- platform: template
        value_template: >-
          {{ is_state("sun.sun", "above_horizon") }}
        icon_template: >-
          {% if is_state("binary_sensor.sun_up", "on") %}
          {% else %}
          {% endif %}

Rate limiting updates

When there are entities present in the template, the template will be re-rendered when one of the entities changes states.

When states is used in a template by itself to iterate all states on the system, the template is re-rendered each time any state changed event happens if any part of the state is accessed. When merely counting states, the template is only re-rendered when a state is added or removed from the system. On busy systems with many entities or hundreds of thousands state changed events per day, templates may re-render more than desirable.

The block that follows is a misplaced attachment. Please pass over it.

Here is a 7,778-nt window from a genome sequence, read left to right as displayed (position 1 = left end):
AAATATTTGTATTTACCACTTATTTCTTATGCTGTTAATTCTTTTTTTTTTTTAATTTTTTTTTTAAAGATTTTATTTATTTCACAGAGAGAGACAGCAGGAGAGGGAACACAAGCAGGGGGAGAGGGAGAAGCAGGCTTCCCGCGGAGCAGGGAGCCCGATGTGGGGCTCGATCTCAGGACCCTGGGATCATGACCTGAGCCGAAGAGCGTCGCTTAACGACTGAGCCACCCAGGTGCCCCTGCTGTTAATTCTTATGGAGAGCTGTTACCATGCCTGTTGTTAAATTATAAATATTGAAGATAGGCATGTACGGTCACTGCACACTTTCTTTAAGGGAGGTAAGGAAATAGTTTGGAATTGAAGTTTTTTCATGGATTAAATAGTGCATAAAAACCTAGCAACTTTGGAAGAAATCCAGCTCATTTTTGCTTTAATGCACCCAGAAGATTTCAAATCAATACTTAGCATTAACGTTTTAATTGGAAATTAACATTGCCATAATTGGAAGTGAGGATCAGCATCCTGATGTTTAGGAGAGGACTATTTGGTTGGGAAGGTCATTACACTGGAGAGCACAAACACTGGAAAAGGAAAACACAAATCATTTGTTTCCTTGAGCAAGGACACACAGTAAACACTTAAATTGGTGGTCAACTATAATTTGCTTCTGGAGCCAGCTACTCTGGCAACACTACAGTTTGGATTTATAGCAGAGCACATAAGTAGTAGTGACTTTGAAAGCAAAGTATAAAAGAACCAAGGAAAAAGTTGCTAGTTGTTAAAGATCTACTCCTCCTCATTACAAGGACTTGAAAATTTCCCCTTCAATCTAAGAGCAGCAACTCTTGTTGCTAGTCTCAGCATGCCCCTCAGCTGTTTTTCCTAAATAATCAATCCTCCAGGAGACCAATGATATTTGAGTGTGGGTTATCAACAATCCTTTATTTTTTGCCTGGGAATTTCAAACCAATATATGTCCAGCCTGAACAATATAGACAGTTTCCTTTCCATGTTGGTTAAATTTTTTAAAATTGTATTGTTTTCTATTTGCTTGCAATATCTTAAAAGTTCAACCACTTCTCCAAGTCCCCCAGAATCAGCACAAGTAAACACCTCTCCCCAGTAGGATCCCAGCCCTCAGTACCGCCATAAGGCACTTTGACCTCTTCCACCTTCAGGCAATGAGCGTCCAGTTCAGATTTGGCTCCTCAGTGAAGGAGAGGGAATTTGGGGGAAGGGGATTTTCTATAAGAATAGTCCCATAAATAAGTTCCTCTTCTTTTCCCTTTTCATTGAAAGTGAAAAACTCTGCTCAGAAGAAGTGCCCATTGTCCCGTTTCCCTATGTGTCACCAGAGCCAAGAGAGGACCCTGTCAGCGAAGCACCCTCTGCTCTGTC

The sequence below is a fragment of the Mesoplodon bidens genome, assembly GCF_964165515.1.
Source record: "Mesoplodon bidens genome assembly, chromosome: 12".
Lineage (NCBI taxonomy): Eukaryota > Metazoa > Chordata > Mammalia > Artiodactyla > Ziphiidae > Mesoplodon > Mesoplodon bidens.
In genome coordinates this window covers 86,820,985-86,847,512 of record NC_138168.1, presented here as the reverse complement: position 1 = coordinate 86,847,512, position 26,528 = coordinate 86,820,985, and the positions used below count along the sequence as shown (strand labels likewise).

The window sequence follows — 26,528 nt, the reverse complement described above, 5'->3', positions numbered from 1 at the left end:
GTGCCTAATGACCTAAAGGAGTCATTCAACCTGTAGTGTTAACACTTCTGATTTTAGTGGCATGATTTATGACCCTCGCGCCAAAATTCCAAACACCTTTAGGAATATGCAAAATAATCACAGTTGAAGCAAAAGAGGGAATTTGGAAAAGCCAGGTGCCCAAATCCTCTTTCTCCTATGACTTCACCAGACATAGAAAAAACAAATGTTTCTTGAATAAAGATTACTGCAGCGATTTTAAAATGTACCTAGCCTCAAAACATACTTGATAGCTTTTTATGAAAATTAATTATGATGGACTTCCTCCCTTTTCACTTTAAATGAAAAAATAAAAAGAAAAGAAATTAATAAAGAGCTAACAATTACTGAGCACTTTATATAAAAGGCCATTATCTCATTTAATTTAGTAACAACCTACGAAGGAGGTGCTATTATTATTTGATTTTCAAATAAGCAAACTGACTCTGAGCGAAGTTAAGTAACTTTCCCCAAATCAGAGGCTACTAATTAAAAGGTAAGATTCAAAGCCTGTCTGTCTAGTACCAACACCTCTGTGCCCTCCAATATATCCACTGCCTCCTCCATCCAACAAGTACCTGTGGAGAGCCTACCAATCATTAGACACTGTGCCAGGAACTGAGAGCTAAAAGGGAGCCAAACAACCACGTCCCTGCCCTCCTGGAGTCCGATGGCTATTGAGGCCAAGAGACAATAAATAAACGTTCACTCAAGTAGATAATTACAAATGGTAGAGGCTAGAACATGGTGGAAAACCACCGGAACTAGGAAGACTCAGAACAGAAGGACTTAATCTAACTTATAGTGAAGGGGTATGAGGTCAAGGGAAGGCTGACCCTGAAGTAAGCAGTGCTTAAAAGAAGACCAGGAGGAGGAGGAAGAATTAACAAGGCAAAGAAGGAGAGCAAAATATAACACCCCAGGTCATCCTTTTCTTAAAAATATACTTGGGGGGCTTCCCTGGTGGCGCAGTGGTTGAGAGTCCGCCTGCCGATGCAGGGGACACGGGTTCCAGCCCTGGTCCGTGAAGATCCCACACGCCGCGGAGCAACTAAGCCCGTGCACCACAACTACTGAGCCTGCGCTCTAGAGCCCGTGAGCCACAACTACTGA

In the below example, re-renders are limited to once per minute:

  - platform: template
        value_template: "{{ states | selectattr('state', 'in', ['unavailable', 'unknown', 'none']) | list | count }}"

In the below example, re-renders are limited to once per second:

  - platform: template
        value_template: "{{ states.sensor | selectattr('state', 'in', ['unavailable', 'unknown', 'none']) | list | count }}"

If the template accesses every state on the system, a rate limit of one update per minute is applied. If the template accesses all states under a specific domain, a rate limit of one update per second is applied. If the template only accesses specific states, receives update events for specifically referenced entities, or the homeassistant.update_entity service is used, no rate limit is applied.